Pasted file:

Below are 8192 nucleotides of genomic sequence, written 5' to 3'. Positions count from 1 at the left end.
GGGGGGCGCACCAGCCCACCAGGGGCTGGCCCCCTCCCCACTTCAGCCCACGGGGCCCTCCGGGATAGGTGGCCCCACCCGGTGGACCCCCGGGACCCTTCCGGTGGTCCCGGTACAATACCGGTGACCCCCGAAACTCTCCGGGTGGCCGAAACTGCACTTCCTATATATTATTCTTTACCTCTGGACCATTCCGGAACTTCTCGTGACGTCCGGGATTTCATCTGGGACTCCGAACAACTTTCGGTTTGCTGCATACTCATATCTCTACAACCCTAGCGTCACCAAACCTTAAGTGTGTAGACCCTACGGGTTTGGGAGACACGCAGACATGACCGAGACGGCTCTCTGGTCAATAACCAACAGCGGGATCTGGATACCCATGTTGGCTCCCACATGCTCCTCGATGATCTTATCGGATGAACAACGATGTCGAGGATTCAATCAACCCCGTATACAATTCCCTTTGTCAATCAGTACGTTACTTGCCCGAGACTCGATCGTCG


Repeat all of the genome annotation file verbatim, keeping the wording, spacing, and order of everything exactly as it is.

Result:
Below are 8192 nucleotides of genomic sequence, written 5' to 3'. Positions count from 1 at the left end.
GGGGGGCGCACCAGCCCACCAGGGGCTGGCCCCCTCCCCACTTCAGCCCACGGGGCCCTCCGGGATAGGTGGCCCCACCCGGTGGACCCCCGGGACCCTTCCGGTGGTCCCGGTACAATACCGGTGACCCCCGAAACTCTCCGGGTGGCCGAAACTGCACTTCCTATATATTATTCTTTACCTCTGGACCATTCCGGAACTTCTCGTGACGTCCGGGATTTCATCTGGGACTCCGAACAACTTTCGGTTTGCTGCATACTCATATCTCTACAACCCTAGCGTCACCAAACCTTAAGTGTGTAGACCCTACGGGTTTGGGAGACACGCAGACATGACCGAGACGGCTCTCTGGTCAATAACCAACAGCGGGATCTGGATACCCATGTTGGCTCCCACATGCTCCTCGATGATCTTATCGGATGAACAACGATGTCGAGGATTCAATCAACCCCGTATACAATTCCCTTTGTCAATCAGTACGTTACTTGCCCGAGACTCGATCGTCG